Being the thrash fan that I am, I’m almost ashamed to admit that Riot Squad is my introduction to Germany’s Paradox. It’s their fifth release, and they’ve been kicking around in various incarnations since the late 1980s. Admittedly, I was a little America-centric in my thrash listening during that time period and discovered most of the German greats a little later, but you’d think in nearly 25 years that I would have heard this band at some point.
After hearing this record, I’ll definitely be digging back into their back catalog. In fact, Paradox’s sound is much more akin to the American thrashers than their German brethren. The songs on Riot Squad are much more controlled and refined than the savage fare that you’ll get from the likes of Sodom or Kreator. It’s a little less raw and ferocious, but still powerful with a more purposeful, crafted feel. There’s a heavy dose of traditional metal and even a little touch of power metal in the more melodic passages.
Paradox takes its cues more from acts like Metallica and Anthrax. Speed and aggression are weapons in their warchest, but they’re not the only option. So you won’t hear any frenzied blasts of speed for speed’s sake. Instead, there’s more focus on the riff and a tight arrangement. I even hear a nod to bands like Dream Theater here and there, as in the early moments “Rise in Rank.” One of the slower songs on the record, “Nothingness,” is also one of my favorites. It opens with an Annihilator-flavored lead-in, and I like the gruffness in the vocals in the early going. “Dream Hero” hits us with a blast of Ride the Lightning-era Metallica in its verse melody, and “Planet Terror” is almost a completely traditional piece.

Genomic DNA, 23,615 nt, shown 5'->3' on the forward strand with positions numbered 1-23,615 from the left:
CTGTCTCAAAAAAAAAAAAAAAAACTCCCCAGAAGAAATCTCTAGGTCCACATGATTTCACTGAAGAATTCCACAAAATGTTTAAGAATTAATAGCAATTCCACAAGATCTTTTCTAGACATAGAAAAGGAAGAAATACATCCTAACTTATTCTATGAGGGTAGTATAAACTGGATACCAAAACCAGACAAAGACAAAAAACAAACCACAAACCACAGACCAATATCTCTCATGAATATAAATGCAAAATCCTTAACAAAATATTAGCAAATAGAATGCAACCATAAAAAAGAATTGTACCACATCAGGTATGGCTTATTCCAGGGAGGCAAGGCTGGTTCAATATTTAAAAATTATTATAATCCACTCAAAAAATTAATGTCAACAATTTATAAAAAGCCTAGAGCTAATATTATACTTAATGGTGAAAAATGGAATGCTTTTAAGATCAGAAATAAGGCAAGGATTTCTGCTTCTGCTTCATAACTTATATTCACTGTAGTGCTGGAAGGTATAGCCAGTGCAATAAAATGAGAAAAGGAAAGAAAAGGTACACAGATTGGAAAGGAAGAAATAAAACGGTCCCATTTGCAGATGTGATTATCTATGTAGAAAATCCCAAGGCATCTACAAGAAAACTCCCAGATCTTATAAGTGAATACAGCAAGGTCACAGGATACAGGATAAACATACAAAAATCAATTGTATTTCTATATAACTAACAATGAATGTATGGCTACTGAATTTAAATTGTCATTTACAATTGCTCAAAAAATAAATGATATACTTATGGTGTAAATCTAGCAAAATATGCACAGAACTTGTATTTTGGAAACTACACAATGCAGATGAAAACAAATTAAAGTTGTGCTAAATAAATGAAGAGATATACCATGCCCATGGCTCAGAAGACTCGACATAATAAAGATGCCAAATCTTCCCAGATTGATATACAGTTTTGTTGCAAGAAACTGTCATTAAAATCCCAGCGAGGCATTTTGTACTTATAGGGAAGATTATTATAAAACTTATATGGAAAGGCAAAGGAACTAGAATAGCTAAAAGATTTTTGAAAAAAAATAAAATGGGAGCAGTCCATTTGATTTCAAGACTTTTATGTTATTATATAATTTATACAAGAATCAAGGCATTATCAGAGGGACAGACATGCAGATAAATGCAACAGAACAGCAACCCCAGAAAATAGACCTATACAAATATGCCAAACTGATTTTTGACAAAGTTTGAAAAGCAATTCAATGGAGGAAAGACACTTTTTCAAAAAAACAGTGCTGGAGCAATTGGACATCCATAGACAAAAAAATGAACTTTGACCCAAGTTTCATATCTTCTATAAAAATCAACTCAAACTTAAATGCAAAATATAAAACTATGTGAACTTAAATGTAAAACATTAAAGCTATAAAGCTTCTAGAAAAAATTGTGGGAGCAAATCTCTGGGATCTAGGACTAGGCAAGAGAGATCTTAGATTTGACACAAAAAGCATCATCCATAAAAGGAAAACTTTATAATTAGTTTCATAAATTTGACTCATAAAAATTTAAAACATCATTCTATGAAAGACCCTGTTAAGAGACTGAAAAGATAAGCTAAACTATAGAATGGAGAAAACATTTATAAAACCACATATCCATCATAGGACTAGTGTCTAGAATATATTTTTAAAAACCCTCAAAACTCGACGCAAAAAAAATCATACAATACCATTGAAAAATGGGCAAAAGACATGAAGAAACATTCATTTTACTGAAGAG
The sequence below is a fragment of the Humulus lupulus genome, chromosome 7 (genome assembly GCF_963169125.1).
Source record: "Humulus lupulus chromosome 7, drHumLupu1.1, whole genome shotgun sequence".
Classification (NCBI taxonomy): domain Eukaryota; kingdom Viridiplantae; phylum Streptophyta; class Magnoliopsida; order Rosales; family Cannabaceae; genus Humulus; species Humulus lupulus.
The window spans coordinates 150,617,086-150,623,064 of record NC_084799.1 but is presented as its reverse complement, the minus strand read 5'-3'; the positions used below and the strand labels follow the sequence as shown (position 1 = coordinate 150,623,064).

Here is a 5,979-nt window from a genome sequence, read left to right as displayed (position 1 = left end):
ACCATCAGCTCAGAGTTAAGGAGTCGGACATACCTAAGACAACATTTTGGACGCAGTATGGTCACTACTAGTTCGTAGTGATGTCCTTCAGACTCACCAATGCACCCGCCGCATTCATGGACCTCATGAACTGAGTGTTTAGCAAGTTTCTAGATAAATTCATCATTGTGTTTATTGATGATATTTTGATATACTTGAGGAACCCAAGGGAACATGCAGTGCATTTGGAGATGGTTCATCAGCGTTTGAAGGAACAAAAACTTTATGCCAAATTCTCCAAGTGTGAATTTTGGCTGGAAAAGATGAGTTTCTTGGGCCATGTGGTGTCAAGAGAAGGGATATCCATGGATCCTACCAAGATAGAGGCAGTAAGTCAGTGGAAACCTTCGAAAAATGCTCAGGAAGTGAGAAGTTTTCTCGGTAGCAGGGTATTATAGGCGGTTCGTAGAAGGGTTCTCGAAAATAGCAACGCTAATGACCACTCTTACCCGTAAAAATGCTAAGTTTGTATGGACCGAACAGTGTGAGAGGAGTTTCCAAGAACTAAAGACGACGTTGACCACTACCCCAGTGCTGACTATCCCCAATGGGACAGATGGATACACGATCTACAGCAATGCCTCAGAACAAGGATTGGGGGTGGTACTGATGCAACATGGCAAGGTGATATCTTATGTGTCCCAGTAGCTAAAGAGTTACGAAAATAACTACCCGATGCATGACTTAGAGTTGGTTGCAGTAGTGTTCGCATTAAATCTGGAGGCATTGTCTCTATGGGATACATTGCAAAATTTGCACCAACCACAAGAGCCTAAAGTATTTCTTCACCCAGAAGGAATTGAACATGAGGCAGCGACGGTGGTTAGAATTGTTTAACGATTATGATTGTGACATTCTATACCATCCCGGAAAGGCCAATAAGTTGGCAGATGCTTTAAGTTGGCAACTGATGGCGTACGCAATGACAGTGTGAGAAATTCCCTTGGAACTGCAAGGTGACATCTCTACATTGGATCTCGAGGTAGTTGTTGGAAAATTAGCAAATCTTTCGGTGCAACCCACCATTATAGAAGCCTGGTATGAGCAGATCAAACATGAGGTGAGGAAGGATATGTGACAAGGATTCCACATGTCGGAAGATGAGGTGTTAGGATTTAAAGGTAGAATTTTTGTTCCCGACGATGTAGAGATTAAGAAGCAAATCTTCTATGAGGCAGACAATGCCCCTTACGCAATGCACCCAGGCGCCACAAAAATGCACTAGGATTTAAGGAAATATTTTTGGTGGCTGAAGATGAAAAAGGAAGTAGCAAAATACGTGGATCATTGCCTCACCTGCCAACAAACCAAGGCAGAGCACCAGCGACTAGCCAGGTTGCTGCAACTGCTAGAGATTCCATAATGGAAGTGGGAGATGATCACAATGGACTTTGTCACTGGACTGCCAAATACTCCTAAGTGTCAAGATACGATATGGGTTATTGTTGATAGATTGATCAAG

That said, they do occasionally veer off into more German territory on tunes like “Evolution Reset,” “No Place to Survive” and the bashing album closer “Psychofficial,” where speed and controlled chaos rule. But “Evolution Reset” still retains a heavy feel of early Anthrax, and there are some power metal overtones to “No Place to Survive” that still set it apart from the other German thrashers.
Guitarist and vocalist Charly Steinhauer, who I understand is the primary unifying force between all the incarnations of Paradox, is certainly the glue on this record. Big guitar riffs are the centerpiece and his vocals are front and center. To be honest, I would occasionally like to hear just a little more grit in his voice. He reminds me a bit of Joey Belladonna in that he does a good job, but sometimes the vocal approach seems to be a little too light for the song, leaning a little more toward the power metal end of the spectrum. He’s surrounded himself with quality musicians and it shows here.
I can’t say how Riot Squad compares to Paradox’s past records, though I’ll remedy that soon. But I can say the record would be a good pick-up for anyone who enjoys the more melodic and controlled side of thrash.
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